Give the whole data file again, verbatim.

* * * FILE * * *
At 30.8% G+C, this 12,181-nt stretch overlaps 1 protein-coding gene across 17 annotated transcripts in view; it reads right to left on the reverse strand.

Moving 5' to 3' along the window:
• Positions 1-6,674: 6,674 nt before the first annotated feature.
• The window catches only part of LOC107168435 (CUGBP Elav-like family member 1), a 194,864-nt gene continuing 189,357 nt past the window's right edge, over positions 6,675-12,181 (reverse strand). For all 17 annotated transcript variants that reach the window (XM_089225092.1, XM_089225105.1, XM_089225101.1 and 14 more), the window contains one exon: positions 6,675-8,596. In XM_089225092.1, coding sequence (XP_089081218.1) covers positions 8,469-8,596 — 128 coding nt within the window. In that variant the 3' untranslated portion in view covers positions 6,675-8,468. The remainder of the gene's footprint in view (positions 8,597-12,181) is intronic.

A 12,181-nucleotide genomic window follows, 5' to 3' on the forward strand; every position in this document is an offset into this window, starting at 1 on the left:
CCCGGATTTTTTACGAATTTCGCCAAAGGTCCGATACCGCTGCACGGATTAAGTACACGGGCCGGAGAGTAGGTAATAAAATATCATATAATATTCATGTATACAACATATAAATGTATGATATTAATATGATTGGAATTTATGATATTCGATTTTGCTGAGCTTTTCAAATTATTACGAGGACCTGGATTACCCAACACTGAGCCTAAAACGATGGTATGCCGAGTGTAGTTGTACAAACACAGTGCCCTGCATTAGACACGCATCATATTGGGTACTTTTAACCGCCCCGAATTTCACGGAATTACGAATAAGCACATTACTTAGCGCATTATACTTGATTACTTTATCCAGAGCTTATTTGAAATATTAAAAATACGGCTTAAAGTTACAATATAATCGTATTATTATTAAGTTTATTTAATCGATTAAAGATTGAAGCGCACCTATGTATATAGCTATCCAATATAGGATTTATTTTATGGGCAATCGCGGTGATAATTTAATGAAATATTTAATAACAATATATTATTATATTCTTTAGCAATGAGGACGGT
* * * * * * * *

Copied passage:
At 30.8% G+C, this 12,181-nt stretch overlaps 1 protein-coding gene across 17 annotated transcripts in view; it reads right to left on the reverse strand.

Moving 5' to 3' along the window:
• Positions 1-6,674: 6,674 nt before the first annotated feature.
• The window catches only part of LOC107168435 (CUGBP Elav-like family member 1), a 194,864-nt gene continuing 189,357 nt past the window's right edge, over positions 6,675-12,181 (reverse strand). For all 17 annotated transcript variants that reach the window (XM_089225092.1, XM_089225105.1, XM_089225101.1 and 14 more), the window contains one exon: positions 6,675-8,596. In XM_089225092.1, coding sequence (XP_089081218.1) covers positions 8,469-8,596 — 128 coding nt within the window. In that variant the 3' untranslated portion in view covers positions 6,675-8,468. The remainder of the gene's footprint in view (positions 8,597-12,181) is intronic.

A 12,181-nucleotide genomic window follows, 5' to 3' on the forward strand; every position in this document is an offset into this window, starting at 1 on the left:
CCCGGATTTTTTACGAATTTCGCCAAAGGTCCGATACCGCTGCACGGATTAAGTACACGGGCCGGAGAGTAGGTAATAAAATATCATATAATATTCATGTATACAACATATAAATGTATGATATTAATATGATTGGAATTTATGATATTCGATTTTGCTGAGCTTTTCAAATTATTACGAGGACCTGGATTACCCAACACTGAGCCTAAAACGATGGTATGCCGAGTGTAGTTGTACAAACACAGTGCCCTGCATTAGACACGCATCATATTGGGTACTTTTAACCGCCCCGAATTTCACGGAATTACGAATAAGCACATTACTTAGCGCATTATACTTGATTACTTTATCCAGAGCTTATTTGAAATATTAAAAATACGGCTTAAAGTTACAATATAATCGTATTATTATTAAGTTTATTTAATCGATTAAAGATTGAAGCGCACCTATGTATATAGCTATCCAATATAGGATTTATTTTATGGGCAATCGCGGTGATAATTTAATGAAATATTTAATAACAATATATTATTATATTCTTTAGCAATGAGGACGGT